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Lecture by Cornelia Parker at the Bartlett January Essay

Cornelia Parker is a London-based sculptor and installation artist. She was born during the year 1956 in Cheshire, England. She was raised on a Cheshire smallholding. Cornelia Parker’s work is regarded internationally for its complex, darkly humorous, ironic style. Cornelia Parker’s work is highly allusive and patterned with cultural references to cartoons, a style which she adapts to her need to capture things in the moment before they slip away and are lost beyond human perception. When examining her work holistically one can see the following themes driving her work forward consumerism, globalization, and the role of the mass media in contemporary life. Cornelia Parker was nominated for the Turner Prize in 1997 and featured in the 8th International Sharjah Biennial in Sharjah, United Arab Emirates in 2007.

Cornelia Parker, sculptor and installation artist intensified her campaign against disused silver a few years later when she crushed hundreds of plated items with a steamroller. She has also flattened thousands of coins under the wheels of passing trains, plucked feathers from Sigmund Freud’s pillow and blown up garden sheds with plastic explosive. The results of these depredations have been hung in art galleries where they have received high praise from public and critics alike. Her collaboration with the actress Tilda Swinton, ‘The Maybe’ at the Serpentine Gallery, was the focus of excited national attention for its display of Swinton, surrounded by objects selected by Parker, sleeping throughout the day in a glass case. In November 1996 Parker mounted a solo show called ‘Avoided Object’ at Chapter Art Gallery in Cardiff. Word of mouth was infectious and the show attracted scouts from London.

Avoided Object is the title of series of smaller works which have been developed in liaison with various institutions, including the Rayal Armouries and Madame Tussauds. These “avoided” objects have often had their identities transformed by being burned, shot, squashed, stretched, drawn, exploded, cut, or simply dropped off cliffs. Cartoon deaths have long held a fascination for Parker: ‘Tom being run over by a steamroller or Jerry riddled with bullet holes. Sometimes the objects demise has been orchestrated, or it may have occurred accidentally or by natural causes. They might be “preempted” objects that have not yet achieved a fully formed identity, having been plucked prematurely from the production line like Embryo Firearms 1995. They may not even be classified as objects: things like cracks, creases, shadows, dust or dirt The Negative of Whispers 1997: Earplugs made with fluff gathered in the Whispering Gallery, St Paul’s cathedral .Or they might be those territories you want to avoid psychologically, such as the backs, underbellies or tarnished surfaces of things.’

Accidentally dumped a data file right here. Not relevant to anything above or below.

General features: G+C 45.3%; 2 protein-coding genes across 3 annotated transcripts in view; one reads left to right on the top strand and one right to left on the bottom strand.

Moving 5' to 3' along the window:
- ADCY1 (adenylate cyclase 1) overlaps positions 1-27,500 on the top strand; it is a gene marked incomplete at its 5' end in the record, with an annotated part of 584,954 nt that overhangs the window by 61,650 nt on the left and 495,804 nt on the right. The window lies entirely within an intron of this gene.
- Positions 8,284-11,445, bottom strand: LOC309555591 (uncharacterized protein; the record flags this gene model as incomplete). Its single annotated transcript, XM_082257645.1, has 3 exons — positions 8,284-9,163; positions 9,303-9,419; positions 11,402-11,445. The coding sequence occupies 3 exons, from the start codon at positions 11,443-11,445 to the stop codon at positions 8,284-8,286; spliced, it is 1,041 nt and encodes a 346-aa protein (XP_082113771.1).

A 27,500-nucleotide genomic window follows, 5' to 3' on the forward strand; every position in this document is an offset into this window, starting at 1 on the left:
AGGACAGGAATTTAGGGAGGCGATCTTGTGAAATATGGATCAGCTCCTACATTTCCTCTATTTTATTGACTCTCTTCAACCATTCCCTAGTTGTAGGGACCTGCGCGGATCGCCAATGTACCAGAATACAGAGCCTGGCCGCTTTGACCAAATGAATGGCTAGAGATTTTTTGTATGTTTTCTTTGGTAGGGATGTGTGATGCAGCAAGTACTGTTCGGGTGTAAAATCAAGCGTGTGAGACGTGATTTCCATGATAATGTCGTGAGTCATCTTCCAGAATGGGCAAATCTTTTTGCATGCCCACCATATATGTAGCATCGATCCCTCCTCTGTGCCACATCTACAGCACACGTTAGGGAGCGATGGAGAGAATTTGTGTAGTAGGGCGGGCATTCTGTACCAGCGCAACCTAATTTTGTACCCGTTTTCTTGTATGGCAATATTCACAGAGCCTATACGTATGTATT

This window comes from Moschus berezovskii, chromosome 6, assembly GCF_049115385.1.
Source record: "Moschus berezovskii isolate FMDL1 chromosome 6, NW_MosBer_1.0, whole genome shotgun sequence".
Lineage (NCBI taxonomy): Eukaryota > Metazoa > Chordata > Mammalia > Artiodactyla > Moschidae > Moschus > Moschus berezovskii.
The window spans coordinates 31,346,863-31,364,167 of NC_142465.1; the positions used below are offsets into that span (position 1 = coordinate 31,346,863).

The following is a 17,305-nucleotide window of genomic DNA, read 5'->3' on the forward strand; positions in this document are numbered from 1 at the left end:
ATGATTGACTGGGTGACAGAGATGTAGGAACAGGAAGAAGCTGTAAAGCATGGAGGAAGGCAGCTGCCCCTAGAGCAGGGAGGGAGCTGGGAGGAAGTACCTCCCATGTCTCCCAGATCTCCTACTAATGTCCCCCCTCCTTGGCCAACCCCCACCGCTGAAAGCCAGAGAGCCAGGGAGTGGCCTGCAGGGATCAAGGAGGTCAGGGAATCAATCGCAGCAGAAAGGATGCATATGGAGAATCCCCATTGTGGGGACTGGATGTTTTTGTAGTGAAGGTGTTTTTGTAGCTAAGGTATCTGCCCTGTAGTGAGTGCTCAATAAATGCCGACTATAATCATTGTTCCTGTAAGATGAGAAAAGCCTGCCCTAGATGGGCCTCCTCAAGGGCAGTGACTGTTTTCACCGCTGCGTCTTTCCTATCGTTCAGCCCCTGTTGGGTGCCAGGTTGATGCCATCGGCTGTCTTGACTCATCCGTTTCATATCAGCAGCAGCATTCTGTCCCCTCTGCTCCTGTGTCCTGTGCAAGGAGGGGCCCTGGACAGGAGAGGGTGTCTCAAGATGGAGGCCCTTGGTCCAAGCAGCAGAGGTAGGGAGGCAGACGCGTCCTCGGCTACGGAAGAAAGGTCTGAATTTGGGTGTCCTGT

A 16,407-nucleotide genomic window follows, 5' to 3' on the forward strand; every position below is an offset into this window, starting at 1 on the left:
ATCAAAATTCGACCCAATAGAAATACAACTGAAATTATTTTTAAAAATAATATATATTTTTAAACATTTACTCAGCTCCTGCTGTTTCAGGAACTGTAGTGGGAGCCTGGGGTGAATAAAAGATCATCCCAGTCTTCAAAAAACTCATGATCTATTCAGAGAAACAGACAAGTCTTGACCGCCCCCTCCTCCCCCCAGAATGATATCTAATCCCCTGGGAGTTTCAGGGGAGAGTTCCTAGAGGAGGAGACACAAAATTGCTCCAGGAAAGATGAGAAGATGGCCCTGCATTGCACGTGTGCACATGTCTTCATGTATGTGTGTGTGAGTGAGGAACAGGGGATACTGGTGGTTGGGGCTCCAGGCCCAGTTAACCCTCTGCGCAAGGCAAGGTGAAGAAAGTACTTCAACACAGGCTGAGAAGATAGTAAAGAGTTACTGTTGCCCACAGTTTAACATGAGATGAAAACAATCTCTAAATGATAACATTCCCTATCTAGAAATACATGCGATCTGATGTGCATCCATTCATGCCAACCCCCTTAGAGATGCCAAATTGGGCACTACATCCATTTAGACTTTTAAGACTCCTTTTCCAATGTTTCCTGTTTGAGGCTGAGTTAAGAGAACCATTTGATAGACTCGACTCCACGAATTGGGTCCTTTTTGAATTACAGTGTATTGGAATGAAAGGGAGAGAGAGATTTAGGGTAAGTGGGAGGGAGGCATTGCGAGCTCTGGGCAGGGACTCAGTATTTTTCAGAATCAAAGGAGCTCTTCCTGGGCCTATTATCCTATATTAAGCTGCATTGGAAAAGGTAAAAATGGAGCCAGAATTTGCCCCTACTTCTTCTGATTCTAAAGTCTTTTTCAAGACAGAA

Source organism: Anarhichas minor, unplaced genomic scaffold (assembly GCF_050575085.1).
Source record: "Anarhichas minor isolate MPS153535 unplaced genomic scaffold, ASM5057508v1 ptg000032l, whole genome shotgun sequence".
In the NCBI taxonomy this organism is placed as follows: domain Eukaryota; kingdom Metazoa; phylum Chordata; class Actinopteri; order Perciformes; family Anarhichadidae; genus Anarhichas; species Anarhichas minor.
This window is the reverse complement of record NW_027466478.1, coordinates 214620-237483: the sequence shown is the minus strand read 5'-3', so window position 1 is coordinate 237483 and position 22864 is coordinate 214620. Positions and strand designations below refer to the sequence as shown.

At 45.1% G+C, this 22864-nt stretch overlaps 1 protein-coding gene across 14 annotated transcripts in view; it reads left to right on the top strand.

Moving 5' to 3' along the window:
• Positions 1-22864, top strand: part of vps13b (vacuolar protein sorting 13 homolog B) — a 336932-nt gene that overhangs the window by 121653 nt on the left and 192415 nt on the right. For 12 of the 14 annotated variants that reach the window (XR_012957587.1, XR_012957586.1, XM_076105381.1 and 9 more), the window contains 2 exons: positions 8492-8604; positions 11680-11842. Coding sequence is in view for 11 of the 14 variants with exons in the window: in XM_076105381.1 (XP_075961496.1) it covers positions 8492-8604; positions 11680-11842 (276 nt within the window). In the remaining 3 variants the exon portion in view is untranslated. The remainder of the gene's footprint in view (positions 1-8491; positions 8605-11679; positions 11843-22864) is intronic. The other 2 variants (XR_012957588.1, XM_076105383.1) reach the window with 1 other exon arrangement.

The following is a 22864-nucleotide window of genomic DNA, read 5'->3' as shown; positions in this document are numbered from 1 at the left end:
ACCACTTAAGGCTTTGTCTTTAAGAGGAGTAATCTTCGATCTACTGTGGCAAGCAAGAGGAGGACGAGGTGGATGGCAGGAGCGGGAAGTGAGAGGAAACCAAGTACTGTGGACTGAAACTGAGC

Cornelia Parker uses processes of destruction to transform found objects. She steamrolled, explodes, degrade and turn poisonous, and presents the remains of the object. She collects tarnish, dust, stains, and traces of the object as an archive may store the trace or residue of an event. How is memory attached to the object, does it become unstuck during the process? Does the object continue to embody its past in its morphed and rearranged construction? And how is this past still present, through the viewers’ projection of their readings, through clues given in the ‘found’ titles of the artwork? Of the collected silverware, all with different stories, Parker says she wanted to ‘give them one story’, by flattening them with a steamroller.

Parker seems to also enjoy the unexpected stories when the reader projects something new onto the artwork or interesting things are discovered within the ‘blow up’. For example, she was asked by a curator at the Tate if the Pornographic prints were made by a human body, which is the curator reading into the Rorschach inkblots. Einstein’s formulae on a blackboard, when photographed under a microscope resemble ‘sea creatures’, Parker suggests nature under the mathematics. She also photographs under a microscope dust collected from Donald Judd’s work, and describes the emerging imagery as ‘Gothic’.

Parker is talking art history in her East End flat, standing beside a humming slide projector. Her slightly stooped stance reminds us that tall women are politer than tall men. They succumb to the wearisome need to bend down towards their lesser interlocutors. As she speaks one realizes that her face is rarely in repose her delivery is rapid, nervously energized, its content a dense mixture of anecdote and analysis. The vigor of her commentary is directly reflected in her work, which proliferates in an apparently unbroken stream much like the awesome eruptions that inspire it. She is talking about her enchantment with the exploded view. “You could just about visualize what the original object was,” she explains, “but I started thinking how all the fragments might reform to make completely new objects with new uses.” These speculations eventually evolved into the ideas that have so fruitfully driven Parker to make art.

In 1991 she took her preoccupation with the metaphysics of explosions to an extreme that marked a breakthrough in her work. Parker filled a garden shed with tools, a lawnmower, a bicycle, books and toys, all culled from the artist’s trove of orphaned objects that is the British car boot sale. The shed was installed and photographed in the Chisenhale Gallery in London’s East End, then dismantled and transported to the British Army School of Ammunition at Kineton. Lieutenant Colonel Joe Hastings and Major Dougie Hewitt applied sticks of pale marzipan explosive to the interior of the shed and blew it to pieces. For several hours squad dies and a delighted Parker combed the area, picking up every single shard and sliver, every shred of the shrapnel of the mower and the mangled mass of bent bike.